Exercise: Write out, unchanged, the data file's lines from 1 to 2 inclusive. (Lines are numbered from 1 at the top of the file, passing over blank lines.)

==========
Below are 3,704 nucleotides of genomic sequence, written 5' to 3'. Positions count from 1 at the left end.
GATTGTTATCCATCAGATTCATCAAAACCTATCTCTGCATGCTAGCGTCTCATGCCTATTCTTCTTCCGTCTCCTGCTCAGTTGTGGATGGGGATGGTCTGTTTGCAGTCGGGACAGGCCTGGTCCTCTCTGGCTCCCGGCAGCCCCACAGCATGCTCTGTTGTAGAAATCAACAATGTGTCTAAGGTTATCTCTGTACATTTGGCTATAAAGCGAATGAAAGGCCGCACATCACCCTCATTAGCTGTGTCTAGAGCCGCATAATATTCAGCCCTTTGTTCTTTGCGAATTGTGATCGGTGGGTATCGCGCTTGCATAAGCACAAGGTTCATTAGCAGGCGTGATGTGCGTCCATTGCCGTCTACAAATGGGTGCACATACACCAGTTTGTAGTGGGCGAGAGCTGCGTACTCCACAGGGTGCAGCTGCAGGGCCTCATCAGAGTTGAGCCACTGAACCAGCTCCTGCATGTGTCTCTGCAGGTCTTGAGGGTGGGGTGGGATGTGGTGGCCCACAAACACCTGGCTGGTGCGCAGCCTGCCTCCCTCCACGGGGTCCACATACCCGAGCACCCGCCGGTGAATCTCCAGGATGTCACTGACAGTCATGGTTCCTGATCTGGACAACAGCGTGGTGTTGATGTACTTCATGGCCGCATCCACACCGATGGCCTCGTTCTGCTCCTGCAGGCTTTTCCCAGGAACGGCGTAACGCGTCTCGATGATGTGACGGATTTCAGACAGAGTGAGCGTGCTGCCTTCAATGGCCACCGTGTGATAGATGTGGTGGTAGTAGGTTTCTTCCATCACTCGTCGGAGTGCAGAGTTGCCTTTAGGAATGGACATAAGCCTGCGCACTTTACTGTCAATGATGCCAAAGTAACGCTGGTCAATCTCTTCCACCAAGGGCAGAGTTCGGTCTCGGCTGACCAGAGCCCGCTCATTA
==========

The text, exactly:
Below are 3,704 nucleotides of genomic sequence, written 5' to 3'. Positions count from 1 at the left end.
GATTGTTATCCATCAGATTCATCAAAACCTATCTCTGCATGCTAGCGTCTCATGCCTATTCTTCTTCCGTCTCCTGCTCAGTTGTGGATGGGGATGGTCTGTTTGCAGTCGGGACAGGCCTGGTCCTCTCTGGCTCCCGGCAGCCCCACAGCATGCTCTGTTGTAGAAATCAACAATGTGTCTAAGGTTATCTCTGTACATTTGGCTATAAAGCGAATGAAAGGCCGCACATCACCCTCATTAGCTGTGTCTAGAGCCGCATAATATTCAGCCCTTTGTTCTTTGCGAATTGTGATCGGTGGGTATCGCGCTTGCATAAGCACAAGGTTCATTAGCAGGCGTGATGTGCGTCCATTGCCGTCTACAAATGGGTGCACATACACCAGTTTGTAGTGGGCGAGAGCTGCGTACTCCACAGGGTGCAGCTGCAGGGCCTCATCAGAGTTGAGCCACTGAACCAGCTCCTGCATGTGTCTCTGCAGGTCTTGAGGGTGGGGTGGGATGTGGTGGCCCACAAACACCTGGCTGGTGCGCAGCCTGCCTCCCTCCACGGGGTCCACATACCCGAGCACCCGCCGGTGAATCTCCAGGATGTCACTGACAGTCATGGTTCCTGATCTGGACAACAGCGTGGTGTTGATGTACTTCATGGCCGCATCCACACCGATGGCCTCGTTCTGCTCCTGCAGGCTTTTCCCAGGAACGGCGTAACGCGTCTCGATGATGTGACGGATTTCAGACAGAGTGAGCGTGCTGCCTTCAATGGCCACCGTGTGATAGATGTGGTGGTAGTAGGTTTCTTCCATCACTCGTCGGAGTGCAGAGTTGCCTTTAGGAATGGACATAAGCCTGCGCACTTTACTGTCAATGATGCCAAAGTAACGCTGGTCAATCTCTTCCACCAAGGGCAGAGTTCGGTCTCGGCTGACCAGAGCCCGCTCATTA